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Energicus

(1,949 words)

Author(s): Tamar Zewi
Energicus/energic/energetic and an-nūn al-muʾakkida/nūn at-tawkīd ( al-xafīfa wa-ṯ-ṯaqīla) in Arabic are parallel names for an optional ending of either single or geminate -n- which is occasionally suffixed to certain Semitic verb conjugations, particles, and prepositions. In Arabic, the energicus appears mostly in Classical Arabic and is found in many Qurʾānic passages (Wright 1896:61, 1898:24; Brockelmann 1908: 554–555, 1913:159; Reckendorf 1921:16; Fleisch 1979:128–132, 140–141; Fischer 2002: 110, 118, 120, 137, 230; Ambros 1989; Zewi 1999:13–63). The Arabic -n(n)- e…
Date: 2018-04-01

Diminutive

(1,825 words)

Author(s): Tamar Zewi
The diminutive is a morphological pattern which expresses diminution, reduction, or lessening. The common Arabic terms for diminution and diminutive are at-taṣġīr or al-ism al-muṣaġġar, and at-taḥqīr and al-ism al-muḥaqqar for a pejorative/deteriorative/contemptuous meaning which is sometimes implicit in the form. The diminutive may also be used to express endearment or charity (e.g. Wright 1896:166; Fleisch 1961:380–381, 392; Fischer 2002:51). Semitic languages, including Arabic, present series of noun patterns, i.e. substantives and adjectives, which e…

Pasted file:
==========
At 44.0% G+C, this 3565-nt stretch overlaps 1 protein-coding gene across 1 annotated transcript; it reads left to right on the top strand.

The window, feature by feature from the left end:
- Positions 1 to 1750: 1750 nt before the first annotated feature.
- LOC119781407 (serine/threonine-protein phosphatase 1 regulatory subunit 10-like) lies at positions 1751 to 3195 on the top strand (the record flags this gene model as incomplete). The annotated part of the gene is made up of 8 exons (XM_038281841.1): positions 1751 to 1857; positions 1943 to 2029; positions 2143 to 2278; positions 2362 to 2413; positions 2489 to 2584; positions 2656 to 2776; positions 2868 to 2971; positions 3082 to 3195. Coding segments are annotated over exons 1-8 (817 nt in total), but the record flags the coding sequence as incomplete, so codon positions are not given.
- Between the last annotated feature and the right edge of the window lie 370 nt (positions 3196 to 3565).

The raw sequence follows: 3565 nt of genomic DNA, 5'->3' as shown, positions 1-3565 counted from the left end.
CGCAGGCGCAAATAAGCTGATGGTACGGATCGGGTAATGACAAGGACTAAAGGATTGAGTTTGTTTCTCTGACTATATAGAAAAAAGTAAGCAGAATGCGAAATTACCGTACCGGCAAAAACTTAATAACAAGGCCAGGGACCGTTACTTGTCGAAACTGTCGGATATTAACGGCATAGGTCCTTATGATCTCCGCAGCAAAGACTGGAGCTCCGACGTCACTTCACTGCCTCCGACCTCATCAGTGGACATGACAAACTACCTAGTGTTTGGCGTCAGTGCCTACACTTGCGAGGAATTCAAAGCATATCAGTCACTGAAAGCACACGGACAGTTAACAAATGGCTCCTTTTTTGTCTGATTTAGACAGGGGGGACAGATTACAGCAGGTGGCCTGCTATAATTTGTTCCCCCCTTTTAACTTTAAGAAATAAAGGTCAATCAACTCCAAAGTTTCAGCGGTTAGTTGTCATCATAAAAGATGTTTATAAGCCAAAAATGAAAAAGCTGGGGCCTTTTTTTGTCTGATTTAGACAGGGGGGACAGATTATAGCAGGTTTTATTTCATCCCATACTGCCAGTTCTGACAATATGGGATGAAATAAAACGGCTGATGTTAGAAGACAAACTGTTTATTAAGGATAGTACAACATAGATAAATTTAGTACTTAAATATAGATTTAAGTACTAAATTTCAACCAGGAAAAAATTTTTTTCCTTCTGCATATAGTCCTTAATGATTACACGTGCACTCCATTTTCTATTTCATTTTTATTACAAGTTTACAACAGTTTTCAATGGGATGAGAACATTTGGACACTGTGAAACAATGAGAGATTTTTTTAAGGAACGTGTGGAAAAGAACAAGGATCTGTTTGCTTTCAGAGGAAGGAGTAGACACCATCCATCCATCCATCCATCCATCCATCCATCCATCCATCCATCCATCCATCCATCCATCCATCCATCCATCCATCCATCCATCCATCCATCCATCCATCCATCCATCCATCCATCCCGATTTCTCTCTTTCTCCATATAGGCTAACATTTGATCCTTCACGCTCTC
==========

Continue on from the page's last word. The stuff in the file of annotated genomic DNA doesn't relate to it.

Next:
Date: 2018-04-01

5.1.5 Hebrew Syntax

(3,211 words)

Author(s): Tamar Zewi
Part of 5 Languages and Linguistics - 5.1 HebrewSince syntax handles the combination of words into phrases and sentences, any syntactic description should best focus on showing how the three basic syntactic relations creating these combinations are formed: the attributive relation, between a head and its attribute, the predicative relation, between a subject and a predicate, and the objective/completive relation, between verbs and their obligatory and non-obligatory complements, namely, objects and adverbials.1 These syntactic relations are usually reflected in t…
Date: 2017-11-15